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Brilliant energy balances humanity in stage version of 'Poppins'
By Barbara Vitello | Daily Herald Columnist

Ashley Brown as Mary and Gavin Lee as Bert in the original Broadway production of "Mary Poppins." The two reprise their roles for the national tour launching in Chicago at the Cadillac Palace Theatre.

 

Courtesy of Disney/CML

Ashley Brown plays "Mary Poppins" in the Broadway production of "Mary Poppins" at the New Amsterdam Theatre. Brown reprises her role for the national tour launching in Chicago at the Cadillac Palace Theatre.

 

Courtesy of Disney/CML

Ashley Brown as Mary and Gavin Lee as Bert in the original Broadway production of "Mary Poppins." The two reprise their roles for the national tour launching in Chicago at the Cadillac Palace Theatre.

 

Courtesy of Disney/CML

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Published: 3/27/2009 12:00 AM | Updated: 4/10/2009 12:55 PM

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Excited doesn't begin to describe the audience for the opening of the long-awaited "Mary Poppins" national tour Wednesday at the Cadillac Palace Theatre. Exhilarated is more like it.

Young children bounced in their seats, adults gasped with surprise and the applause that accompanied the overture's opening notes didn't stop until after the enigmatic Mary Poppins (the delightful Ashley Brown reprising the role she created on Broadway) flew away for the last time. Sharing the acclaim was the irresistible, gravity defying Gavin Lee - as lithe and likable a song-and-dance-man as you'll have the pleasure to watch - who plays jack-of-all-trades Bert, the role he originated in London and on Broadway.

This collaboration between Disney (a company that knows how to do lavish), and musical impresario Cameron Mackintosh warranted the enthusiastic response. Except for a couple of minor technical snafus, the mega musical inspired by P.L. Travers' stories and Disney's 1964 film is practically perfect.

Written by Julian Fellowes ("Gosford Park"), the show retains much of the cheery, well-loved score by Richard M. Sherman and Robert B. Sherman, but augments their music with complementary tunes (seamlessly integrated) by George Stiles and Anthony Drewe.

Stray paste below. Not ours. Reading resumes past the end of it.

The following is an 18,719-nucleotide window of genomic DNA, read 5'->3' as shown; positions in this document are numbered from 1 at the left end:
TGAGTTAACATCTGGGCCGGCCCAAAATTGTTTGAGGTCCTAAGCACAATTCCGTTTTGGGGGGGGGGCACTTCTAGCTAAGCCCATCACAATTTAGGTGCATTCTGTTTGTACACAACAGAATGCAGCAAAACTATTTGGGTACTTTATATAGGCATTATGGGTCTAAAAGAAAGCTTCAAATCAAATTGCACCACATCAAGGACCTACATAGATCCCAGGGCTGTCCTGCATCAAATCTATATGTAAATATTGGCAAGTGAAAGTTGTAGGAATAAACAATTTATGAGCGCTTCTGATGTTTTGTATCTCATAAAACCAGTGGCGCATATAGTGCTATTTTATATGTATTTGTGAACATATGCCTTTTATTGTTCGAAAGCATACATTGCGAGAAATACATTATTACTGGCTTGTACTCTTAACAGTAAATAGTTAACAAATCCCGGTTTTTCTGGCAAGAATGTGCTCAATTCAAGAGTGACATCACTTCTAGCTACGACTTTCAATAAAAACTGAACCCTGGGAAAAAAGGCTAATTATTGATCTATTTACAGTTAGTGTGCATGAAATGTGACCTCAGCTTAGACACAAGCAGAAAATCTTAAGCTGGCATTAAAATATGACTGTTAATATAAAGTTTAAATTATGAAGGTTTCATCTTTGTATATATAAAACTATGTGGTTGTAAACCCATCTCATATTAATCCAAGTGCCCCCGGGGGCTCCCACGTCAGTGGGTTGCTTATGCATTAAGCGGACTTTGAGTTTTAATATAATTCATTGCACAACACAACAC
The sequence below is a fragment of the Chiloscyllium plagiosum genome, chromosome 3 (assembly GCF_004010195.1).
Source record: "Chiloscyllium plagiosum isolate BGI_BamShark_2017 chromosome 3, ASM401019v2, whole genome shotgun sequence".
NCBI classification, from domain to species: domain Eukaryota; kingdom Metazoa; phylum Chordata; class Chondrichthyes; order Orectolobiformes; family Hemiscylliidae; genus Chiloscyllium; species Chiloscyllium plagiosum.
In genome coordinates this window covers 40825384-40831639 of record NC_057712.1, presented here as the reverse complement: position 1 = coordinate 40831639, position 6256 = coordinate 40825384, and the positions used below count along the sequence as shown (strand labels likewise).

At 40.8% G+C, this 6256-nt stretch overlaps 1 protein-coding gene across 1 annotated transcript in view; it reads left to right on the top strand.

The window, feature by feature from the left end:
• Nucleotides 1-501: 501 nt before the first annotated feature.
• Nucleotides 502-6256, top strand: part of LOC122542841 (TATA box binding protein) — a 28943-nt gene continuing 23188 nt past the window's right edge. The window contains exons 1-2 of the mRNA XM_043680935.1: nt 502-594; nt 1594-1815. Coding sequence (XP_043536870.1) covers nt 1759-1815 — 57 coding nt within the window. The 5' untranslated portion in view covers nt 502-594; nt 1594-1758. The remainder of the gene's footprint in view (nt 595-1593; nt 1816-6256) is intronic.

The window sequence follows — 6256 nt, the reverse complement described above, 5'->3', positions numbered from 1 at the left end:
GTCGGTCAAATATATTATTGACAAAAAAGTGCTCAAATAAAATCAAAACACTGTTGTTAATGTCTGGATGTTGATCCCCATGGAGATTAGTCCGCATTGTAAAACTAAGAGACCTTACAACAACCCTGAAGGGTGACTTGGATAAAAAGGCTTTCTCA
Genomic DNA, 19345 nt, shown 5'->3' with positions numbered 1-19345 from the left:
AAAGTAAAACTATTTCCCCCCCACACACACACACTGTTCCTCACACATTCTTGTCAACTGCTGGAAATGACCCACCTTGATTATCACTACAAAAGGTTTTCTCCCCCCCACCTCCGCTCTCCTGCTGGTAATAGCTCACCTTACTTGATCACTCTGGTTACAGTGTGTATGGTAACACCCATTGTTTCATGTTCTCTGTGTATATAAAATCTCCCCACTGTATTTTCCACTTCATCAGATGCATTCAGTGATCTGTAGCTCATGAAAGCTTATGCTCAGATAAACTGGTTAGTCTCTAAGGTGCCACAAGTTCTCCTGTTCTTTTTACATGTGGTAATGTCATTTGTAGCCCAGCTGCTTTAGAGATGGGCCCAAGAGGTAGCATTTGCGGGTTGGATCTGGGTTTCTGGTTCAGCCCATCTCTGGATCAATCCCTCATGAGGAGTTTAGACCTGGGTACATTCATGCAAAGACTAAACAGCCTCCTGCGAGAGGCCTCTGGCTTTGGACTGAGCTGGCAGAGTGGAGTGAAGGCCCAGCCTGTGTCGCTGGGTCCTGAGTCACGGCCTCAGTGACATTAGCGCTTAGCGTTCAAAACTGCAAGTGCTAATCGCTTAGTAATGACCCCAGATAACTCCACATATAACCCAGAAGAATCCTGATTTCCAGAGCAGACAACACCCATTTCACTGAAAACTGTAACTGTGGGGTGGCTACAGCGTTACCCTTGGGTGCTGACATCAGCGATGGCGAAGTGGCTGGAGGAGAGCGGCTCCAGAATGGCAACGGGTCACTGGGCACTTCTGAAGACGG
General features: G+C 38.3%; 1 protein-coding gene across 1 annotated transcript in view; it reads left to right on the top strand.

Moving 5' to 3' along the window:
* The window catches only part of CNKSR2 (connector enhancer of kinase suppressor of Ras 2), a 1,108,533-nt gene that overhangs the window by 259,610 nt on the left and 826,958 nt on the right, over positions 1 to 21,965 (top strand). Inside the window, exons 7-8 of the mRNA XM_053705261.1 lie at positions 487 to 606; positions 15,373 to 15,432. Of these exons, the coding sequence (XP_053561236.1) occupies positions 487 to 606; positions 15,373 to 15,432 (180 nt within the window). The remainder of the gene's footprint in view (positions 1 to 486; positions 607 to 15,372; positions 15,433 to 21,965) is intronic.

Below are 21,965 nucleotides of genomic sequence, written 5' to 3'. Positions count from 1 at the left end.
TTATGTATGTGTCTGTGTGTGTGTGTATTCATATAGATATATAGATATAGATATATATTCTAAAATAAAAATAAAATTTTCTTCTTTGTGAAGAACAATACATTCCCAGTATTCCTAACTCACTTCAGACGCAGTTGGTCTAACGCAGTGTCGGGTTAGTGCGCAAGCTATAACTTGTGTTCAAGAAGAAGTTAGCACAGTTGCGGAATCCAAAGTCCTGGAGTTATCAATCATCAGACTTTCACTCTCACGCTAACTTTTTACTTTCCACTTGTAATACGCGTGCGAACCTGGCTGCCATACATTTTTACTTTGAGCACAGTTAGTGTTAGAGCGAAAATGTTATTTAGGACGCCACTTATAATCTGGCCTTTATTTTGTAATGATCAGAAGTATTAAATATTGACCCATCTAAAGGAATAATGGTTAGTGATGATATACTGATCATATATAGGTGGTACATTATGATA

Marvelously conceived by director Richard Eyre "Mary Poppins" references the film, at the same time it establishes its own identity. That's especially evident in the wonderfully vivid "Jolly Holiday," where Eyre, co-director/choreographer Matthew Bourne and set/costume designer Bob Crowley translate to the stage what film animators created for the big screen.

What's more, Eyre finds the human drama within the spectacle. After all, "Mary Poppins" is really about a broken family: George Banks (Karl Kenzler), the absent father preoccupied with work; Winifred Banks (Megan Osterhaus), the wife and mother who questions her identity, and their petulant children Jane and Michael (Abigail Droeger and Christopher Flaim, terrific young actors who alternate with Aida Neitenbach and Justin Hall), who want nothing as much as their parent's attention. Into their home (Crowley's impressive, sliding set which initially unfolds like a pop-up book) comes the new nanny Mary Poppins, who starts off teaching the children compassion and responsibility and winds up showing the entire family how to cherish each other.

The women are superb. Valerie Boyle supplies comic relief in her role as the family cook. As George's tyrannical former nanny Miss Andrew, the deliciously operatic Ellen Harvey delivers a performance that rivals Margaret Hamilton's Wicked Witch. Then there's Brown. A gifted singer with a gloriously robust voice, she plays Mary Poppins with a confidence bordering on smugness and tempered by a subtle, self-aware sense of humor. Together, she and Lee make a formidable duo. Factor in a pair of bona-fide showstoppers: the gleeful, endlessly entertaining "Supercalifragilisticexpialidocious" and the invigorating "Step in Time," a showcase for Bert and the chimney sweeps that elevates the show to whole other level. (Brilliant as it was, I couldn't help but wonder, how Marc Robin will re-imagine it for a theater-in-the-round when Lincolnshire's Marriott Theatre secures the rights to the regional premiere). At present, "Mary Poppins" is scheduled here through mid-July, after which it moves to Cleveland.

I expect fans will have a hard time letting her go.